I am proud of the Virginia General Assembly this past session. I know they fought like kids (disgracefully) over the appointment of judges but not all was lost.
For many years, plaintiff’s in medical malpractice cases involving the misdiagnosis of cancer have been treated unfairly in Virginia. The unfairness arose from an onerous and often impossible statute of limitations. Everyone knows that the statute of limitation places an outside date by which a plaintiff must file his/her suit or be forever barred from making a claim.
Here is how the unfairness worked in Virginia cancer cases: A 40 year old woman feels a lump in her breast. She goes to her doctor who orders a mammogram. Unfortunately, the radiologist who reviews and interprets the mammogram misses the obvious cancer and gives the patient a clean bill of health. Three years later the lump becomes larger and painful and upon surgical removal it is found to be cancerous…and it has metastasized into the patent’s lungs and spine. She has a death sentence.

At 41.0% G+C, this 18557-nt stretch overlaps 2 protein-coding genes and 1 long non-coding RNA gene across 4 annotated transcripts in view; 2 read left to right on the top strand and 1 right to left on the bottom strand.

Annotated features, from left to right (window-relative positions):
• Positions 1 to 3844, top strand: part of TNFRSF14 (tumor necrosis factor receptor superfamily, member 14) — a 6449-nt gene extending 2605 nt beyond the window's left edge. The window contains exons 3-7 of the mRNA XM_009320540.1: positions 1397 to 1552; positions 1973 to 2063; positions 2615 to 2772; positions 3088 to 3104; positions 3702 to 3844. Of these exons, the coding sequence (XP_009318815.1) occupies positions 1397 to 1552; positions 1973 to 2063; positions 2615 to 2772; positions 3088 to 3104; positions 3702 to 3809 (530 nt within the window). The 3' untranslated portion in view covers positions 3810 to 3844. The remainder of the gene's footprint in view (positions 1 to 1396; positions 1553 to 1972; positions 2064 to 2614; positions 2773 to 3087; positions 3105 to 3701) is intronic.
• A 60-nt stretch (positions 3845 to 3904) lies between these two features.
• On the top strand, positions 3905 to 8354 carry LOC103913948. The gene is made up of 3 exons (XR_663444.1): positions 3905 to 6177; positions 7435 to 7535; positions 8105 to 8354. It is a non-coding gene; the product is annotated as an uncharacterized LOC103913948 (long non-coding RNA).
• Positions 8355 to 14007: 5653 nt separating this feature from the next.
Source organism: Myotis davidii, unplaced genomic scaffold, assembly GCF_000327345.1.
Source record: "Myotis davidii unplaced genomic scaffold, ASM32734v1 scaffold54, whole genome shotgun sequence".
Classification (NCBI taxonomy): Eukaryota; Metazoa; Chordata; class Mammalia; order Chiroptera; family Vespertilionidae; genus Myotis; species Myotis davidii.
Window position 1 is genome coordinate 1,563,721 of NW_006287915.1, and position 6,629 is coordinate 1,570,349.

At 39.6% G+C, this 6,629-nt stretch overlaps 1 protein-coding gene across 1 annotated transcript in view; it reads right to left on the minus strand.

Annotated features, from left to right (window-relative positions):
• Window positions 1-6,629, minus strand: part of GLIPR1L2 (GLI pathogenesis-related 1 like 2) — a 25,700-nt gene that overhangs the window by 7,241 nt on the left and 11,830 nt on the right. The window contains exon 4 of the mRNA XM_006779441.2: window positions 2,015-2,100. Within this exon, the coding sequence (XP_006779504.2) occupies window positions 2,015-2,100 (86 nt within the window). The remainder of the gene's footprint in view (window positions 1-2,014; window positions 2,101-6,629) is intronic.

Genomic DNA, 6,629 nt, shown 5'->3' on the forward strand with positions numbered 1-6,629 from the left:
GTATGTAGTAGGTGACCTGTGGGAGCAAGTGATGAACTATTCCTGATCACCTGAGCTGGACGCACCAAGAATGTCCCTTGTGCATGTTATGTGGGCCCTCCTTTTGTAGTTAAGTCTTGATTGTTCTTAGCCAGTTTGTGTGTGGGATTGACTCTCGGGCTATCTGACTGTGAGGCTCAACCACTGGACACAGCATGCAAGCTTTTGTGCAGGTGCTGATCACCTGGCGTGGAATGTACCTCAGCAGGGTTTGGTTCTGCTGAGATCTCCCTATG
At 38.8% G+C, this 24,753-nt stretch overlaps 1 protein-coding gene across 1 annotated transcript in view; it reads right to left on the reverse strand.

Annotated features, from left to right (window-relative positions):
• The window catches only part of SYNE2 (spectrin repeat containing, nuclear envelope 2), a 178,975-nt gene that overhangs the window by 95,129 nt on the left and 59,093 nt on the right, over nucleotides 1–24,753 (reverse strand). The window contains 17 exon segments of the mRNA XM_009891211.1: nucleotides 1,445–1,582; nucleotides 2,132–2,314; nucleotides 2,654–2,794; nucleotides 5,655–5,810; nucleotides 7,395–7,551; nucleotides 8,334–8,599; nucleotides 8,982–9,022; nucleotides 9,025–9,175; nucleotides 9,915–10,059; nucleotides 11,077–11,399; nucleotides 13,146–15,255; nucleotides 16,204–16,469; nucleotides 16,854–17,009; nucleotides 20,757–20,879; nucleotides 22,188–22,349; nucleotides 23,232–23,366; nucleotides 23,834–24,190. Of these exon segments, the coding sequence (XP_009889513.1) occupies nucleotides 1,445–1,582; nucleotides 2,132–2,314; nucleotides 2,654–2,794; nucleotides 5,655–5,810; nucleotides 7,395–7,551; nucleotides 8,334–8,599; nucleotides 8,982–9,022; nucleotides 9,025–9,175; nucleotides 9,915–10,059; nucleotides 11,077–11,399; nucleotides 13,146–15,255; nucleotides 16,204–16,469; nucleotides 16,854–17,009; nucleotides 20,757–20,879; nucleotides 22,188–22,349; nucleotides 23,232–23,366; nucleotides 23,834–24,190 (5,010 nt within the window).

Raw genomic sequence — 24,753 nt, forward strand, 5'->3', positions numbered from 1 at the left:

Until this year’s changes by our General Assembly[8.01-243(3)], that 40 year old woman’s medical malpractice claim against her radiologist was barred by the statute of limitations! Under the old law, the negligence occurred and the statute begin to run at the time the radiologist negligently interpreted the mammogram…even though the patient had no idea she had cancer and did everything her doctor requested.
Now, for all claims arising after July 1, 2008, patients have a period of one year from the date the diagnosis of a malignant tumor or cancer is communicated to the patient by a health care provider.